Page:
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  4. Concentrations of atmospheric trace species in the United States have changed dramatically over the past several decades in response to pollution control strategies, shifts in domestic energy policy and economics, and economic development (and resulting emission changes) elsewhere in the world. Reliable projections of the future atmosphere require models to not only accurately describe current atmospheric concentrations, but to do so by representing chemical, physical and biological processes with conceptual and quantitative fidelity. Only through incorporation of the processes controlling emissions and chemical mechanisms that represent the key transformations among reactive molecules can models reliably project the impacts of future policy, energy and climate scenarios. Efforts to properly identify and implement the fundamental and controlling mechanisms in atmospheric models benefit from intensive observation periods, during which collocated measurements of diverse, speciated chemicals in both the gas and condensed phases are obtained. The Southeast Atmosphere Studies (SAS, including SENEX, SOAS, NOMADSS and SEAC4RS) conducted during the summer of 2013 provided an unprecedented opportunity for the atmospheric modeling community to come together to evaluate, diagnose and improve the representation of fundamental climate and air quality processes in models of varying temporal and spatial scales.

    This paper is aimed at discussing progress in evaluating, diagnosing and improving air quality and climate modeling using comparisons to SAS observations as a guide to thinking about improvements to mechanisms and parameterizations in models. The effort focused primarily on model representation of fundamental atmospheric processes that are essential to the formation of ozone, secondary organic aerosol (SOA) and other trace species in the troposphere, with the ultimate goal of understanding the radiative impacts of these species in the southeast and elsewhere. Here we address questions surrounding four key themes: gas-phase chemistry, aerosol chemistry, regional climate and chemistry interactions, and natural and anthropogenic emissions. We expect this review to serve as a guidance for future modeling efforts.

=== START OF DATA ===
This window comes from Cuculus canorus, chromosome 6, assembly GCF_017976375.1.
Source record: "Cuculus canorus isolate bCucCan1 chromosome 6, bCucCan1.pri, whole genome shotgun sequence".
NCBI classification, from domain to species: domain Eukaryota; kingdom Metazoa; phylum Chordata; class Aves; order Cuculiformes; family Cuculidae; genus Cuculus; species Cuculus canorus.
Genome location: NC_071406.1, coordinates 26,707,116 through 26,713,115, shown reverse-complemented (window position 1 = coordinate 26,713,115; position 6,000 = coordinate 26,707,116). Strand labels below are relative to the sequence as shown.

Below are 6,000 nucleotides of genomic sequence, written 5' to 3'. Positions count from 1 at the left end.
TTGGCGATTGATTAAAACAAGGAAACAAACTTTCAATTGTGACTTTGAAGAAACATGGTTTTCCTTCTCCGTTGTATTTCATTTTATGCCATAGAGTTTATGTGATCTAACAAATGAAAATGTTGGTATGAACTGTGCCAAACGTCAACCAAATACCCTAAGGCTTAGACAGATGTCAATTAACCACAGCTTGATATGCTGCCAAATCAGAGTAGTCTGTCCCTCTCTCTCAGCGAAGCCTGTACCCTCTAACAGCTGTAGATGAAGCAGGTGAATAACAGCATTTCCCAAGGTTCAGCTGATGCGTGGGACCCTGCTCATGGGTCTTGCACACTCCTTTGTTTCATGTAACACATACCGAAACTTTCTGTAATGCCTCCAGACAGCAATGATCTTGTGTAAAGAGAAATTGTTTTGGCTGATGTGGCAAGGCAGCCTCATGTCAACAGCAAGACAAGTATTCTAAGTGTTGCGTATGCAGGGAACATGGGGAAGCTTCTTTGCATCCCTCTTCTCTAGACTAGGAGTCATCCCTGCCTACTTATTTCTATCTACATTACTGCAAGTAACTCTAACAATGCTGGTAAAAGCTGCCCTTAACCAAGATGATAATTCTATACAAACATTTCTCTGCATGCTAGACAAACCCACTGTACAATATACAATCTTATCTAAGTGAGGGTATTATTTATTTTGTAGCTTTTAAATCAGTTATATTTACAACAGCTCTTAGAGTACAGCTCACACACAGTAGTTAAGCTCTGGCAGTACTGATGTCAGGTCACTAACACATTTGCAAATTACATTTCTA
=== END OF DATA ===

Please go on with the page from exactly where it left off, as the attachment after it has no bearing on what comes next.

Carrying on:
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  5. Abstract

    We assess the effective radiative forcing due to ozone‐depleting substances using models participating in the Aerosols and Chemistry and Radiative Forcing Model Intercomparison Projects (AerChemMIP, RFMIP). A large intermodel spread in this globally averaged quantity necessitates an “emergent constraint” approach whereby we link the radiative forcing to ozone declines measured and simulated during 1979–2000, excluding two volcanically perturbed periods. During this period, ozone‐depleting substances were increasing, and several merged satellite‐based climatologies document the ensuing decline of total‐column ozone. Using these analyses, we find an effective radiative forcing of0.05 to 0.13 W m−2. Our best estimate (0.04 W m−2) is on the edge of the “likely” range given by the Fifth Assessment Report of IPCC of 0.03 to 0.33 W m−2but is in better agreement with two other literature results.

     
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  6. We use a 0-D photochemical box model and a 3-D global chemistry-climate model, combined with observations from the NOAA Southeast Nexus (SENEX) aircraft campaign, to understand the sources and sinks of glyoxal over the Southeast United States. Box model simulations suggest a large difference in glyoxal production among three isoprene oxidation mechanisms (AM3ST, AM3B, and MCM v3.3.1). These mechanisms are then implemented into a 3-D global chemistry-climate model. Comparison with field observations shows that the average vertical profile of glyoxal is best reproduced by AM3ST with an effective reactive uptake coefficient γglyx of 2 × 10-3, and AM3B without heterogeneous loss of glyoxal. The two mechanisms lead to 0-0.8 µg m-3 secondary organic aerosol (SOA) from glyoxal in the boundary layer of the Southeast U.S. in summer. We consider this to be the lower limit for the contribution of glyoxal to SOA, as other sources of glyoxal other than isoprene are not included in our model. In addition, we find that AM3B shows better agreement on both formaldehyde and the correlation between glyoxal and formaldehyde (RGF = [GLYX]/[HCHO]), resulting from the suppression of δ-isoprene peroxy radicals (δ-ISOPO2). We also find that MCM v3.3.1 may underestimate glyoxal production from isoprene oxidation, in part due to an underestimated yield from the reaction of IEPOX peroxy radicals (IEPOXOO) with HO2. Our work highlights that the gas-phase production of glyoxal represents a large uncertainty in quantifying its contribution to SOA.